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Do You Drink Much Coffee? I Bet You Can't Beat These Enthusiasts!
(This is the 4th and last article of my currently ongoing series about coffee. You find links to articles 1-3 at the bottom of the page.)
During its heydays, in France especially, but also in Germany, coffee was consumed in huge amounts by certain individuals.
French novelist Honoré de Balzac (1799-1850) is said to have died by overconsumption of coffee. That is probably untrue, but the fact remains; he drank coffee all the time while he was writing, 12 hours per day. He probably reached over 50 cups per day. In "The Pleasures and Pains of Coffee" he wrote:
“Coffee is a great power in my life [...]”
“Coffee affects the diaphragm and the plexus of the stomach, from which it reaches the brain by barely perceptible radiations that escape complete analysis; that aside, we may surmise that our primary nervous flux conducts an electricity emitted by coffee when we drink it.”
Emperor Napoleon (1769-1821), however, might possibly have died by his coffee drinking. Not because it was too much, but because it was too hot. He threw it down his throat almost boiling and certainly he must have harmed his stomach by that. Allegedly, he died by stomach cancer. It could have been caused by heat damage of the tissues in the stomach. In any case, it certainly contributed to his cancer. (Note late pictures of Napoleon; he often held one hand on the stomach, probably because he had pain there.)
Immanuel Kant (1724-1804), the little man who was so sharp a philosopher but so childish, almost infantile, as a man, came to love coffee in his old days. Thomas De Quincey relates this anecdote:
“At the beginning of the last year of his life, he fell into the custom of taking, immediately after dinner, a cup of coffee. [...] Sometimes, in the interest of conversation, the coffee was forgotten, but not for long. He would remember and with the querulousness of old age and infirm health would demand that coffee be brought 'upon the spot'. Arrangements had always been made in advance, however; the coffee was ground, and the water was boiling; and in the very moment the word was given the servant shot like an arrow and plunged the coffee into the water. All that remained, therefore, was to give it time to boil up. But this trifling detail delayed seemed unendurable to Kant. If it were said 'Dear Professor, the coffee will be up in a moment', he would say 'Will be! There's the rub, that it only will be.' Then he would quiet himself with a stoical air, and say, 'Well, one can die after all; it is but dying; and in the next world, thank God, there is no drinking of coffee and consequently no waiting for it.' When at length the servant's steps were heard upon the stairs, he would turn round to us, and joyfully call out: 'Land, land! my dear friends, I see land!'”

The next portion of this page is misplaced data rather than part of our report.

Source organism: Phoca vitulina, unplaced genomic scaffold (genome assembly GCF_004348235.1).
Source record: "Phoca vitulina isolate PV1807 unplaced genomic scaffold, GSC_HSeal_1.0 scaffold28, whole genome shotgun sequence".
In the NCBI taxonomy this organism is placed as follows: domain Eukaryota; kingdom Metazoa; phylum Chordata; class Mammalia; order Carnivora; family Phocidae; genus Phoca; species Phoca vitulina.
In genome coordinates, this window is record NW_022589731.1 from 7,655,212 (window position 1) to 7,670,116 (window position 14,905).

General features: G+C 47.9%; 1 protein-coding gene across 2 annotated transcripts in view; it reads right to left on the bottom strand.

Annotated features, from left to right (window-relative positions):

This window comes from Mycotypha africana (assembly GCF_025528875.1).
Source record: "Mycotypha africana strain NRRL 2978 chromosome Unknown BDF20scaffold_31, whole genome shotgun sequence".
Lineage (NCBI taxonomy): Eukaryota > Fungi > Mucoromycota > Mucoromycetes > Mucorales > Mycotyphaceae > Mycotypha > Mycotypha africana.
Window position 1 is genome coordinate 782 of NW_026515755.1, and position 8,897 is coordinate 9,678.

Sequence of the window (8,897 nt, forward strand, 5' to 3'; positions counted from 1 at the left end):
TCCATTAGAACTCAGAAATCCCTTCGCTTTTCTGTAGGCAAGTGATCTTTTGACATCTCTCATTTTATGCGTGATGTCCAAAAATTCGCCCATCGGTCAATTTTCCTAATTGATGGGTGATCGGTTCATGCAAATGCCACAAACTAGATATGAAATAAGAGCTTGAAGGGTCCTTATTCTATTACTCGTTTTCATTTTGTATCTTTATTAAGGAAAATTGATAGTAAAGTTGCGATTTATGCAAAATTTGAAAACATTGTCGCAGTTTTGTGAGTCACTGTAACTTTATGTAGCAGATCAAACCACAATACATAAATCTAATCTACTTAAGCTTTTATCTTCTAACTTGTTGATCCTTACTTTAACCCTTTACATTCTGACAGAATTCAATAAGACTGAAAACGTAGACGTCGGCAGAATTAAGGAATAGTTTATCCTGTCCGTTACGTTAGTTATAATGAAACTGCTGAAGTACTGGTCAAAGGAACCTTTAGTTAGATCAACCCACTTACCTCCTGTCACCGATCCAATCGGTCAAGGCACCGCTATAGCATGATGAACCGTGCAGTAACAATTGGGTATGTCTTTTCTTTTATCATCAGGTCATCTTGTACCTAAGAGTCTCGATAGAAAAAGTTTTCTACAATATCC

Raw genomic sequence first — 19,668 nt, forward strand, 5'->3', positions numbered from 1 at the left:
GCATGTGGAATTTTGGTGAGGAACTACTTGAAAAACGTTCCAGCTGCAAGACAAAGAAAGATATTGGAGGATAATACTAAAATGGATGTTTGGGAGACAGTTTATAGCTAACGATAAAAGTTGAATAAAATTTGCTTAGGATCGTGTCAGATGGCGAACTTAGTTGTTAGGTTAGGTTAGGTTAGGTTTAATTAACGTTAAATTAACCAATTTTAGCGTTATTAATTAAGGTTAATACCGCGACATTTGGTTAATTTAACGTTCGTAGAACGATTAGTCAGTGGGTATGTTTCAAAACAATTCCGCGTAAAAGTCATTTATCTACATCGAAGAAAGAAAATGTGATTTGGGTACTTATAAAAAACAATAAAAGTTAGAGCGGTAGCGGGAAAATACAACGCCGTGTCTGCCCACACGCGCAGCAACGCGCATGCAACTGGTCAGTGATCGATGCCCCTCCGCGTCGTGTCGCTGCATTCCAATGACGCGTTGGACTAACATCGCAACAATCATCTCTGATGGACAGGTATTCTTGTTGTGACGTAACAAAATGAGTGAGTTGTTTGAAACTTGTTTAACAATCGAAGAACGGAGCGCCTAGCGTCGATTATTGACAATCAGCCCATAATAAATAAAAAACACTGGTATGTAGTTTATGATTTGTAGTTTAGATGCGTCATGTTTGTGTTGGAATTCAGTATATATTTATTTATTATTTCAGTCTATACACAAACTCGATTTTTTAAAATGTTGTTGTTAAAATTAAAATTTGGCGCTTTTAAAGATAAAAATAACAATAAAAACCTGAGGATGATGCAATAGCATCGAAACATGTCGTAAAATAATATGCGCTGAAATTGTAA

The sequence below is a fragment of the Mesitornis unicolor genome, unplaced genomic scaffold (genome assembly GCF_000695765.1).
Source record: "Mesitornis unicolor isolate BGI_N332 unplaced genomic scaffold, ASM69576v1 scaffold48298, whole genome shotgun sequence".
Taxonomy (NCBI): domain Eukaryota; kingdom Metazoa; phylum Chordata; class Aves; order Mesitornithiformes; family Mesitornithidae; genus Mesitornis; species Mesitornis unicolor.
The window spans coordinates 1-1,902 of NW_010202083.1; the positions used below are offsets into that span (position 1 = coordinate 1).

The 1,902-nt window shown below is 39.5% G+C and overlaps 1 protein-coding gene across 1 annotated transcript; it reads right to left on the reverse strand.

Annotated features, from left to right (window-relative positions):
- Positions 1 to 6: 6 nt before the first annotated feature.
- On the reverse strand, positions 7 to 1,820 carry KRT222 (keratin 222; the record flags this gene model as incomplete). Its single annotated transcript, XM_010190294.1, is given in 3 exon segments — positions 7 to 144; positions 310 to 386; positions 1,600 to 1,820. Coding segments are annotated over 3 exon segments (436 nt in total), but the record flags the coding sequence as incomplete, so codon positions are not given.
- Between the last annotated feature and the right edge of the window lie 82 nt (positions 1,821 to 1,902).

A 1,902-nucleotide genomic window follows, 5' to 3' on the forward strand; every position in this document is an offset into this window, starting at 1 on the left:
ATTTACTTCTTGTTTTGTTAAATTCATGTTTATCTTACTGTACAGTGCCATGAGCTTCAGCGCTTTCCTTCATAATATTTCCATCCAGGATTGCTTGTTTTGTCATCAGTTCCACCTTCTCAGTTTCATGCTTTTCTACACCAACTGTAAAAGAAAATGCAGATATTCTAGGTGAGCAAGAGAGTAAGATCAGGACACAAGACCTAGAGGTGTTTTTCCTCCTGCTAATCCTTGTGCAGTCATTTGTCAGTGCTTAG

Voltaire (1694-1778) is said to have consumed 50 cups of coffee daily. Once someone claimed that coffee "was a slow poison", whereupon he replied:
"I think it must be, for I have been drinking it for 65 years and I am not dead yet!"
Another lover of coffee was Johann Sebastian Bach, who even composed a Coffee Cantata (with text by Picander). He preferred to have his inspirational daily dose of coffee in one of the "coffee houses" which were a successful novelty in his era, especially in Leipzig which was a cultural centre and very much en vogue at that time. For instance, Bach's favourite was "Zimmermannisches Caffee-Hauß" in Leipzig. Notice the spelling which was as typical then as was "Coffee", both stressed on the first syllable and ending on a long German "eh", therefore phonetically differing from the contemporary word "coffee" in English. Originally though, when coffee was introduced to German speaking consumers, spelling was "Caffe", and the subsequent spelling of the word in connection with this cantata can be confusing.
Authentical spelling of the lines from "Kaffeekantate" as written in the 4th printed edition of Picander's text, 1748:
Ey! wie schmeckt der Caffe süsse,
Lieblicher als tausend Küsse,
Milder als Muscaten-Wein.
Caffe, Caffe muß ich haben;
Und wenn iemand mich will laben,
Ach so schenckt mir Caffe ein.
Don't mind the spelling of "Kaffeekantate" as this title was assigned to the text much later. The title Picander himself had given his text was: "Uber den Caffe. Cantata." A later title was "Schweigt stille, plaudert nicht", the first line of the Cantata.
Recent quoting of "Kaffeekantate" where you see it spelled "Kaffee" (and "ei" for "ey" etc.) disregards the original in favour of today's average audience.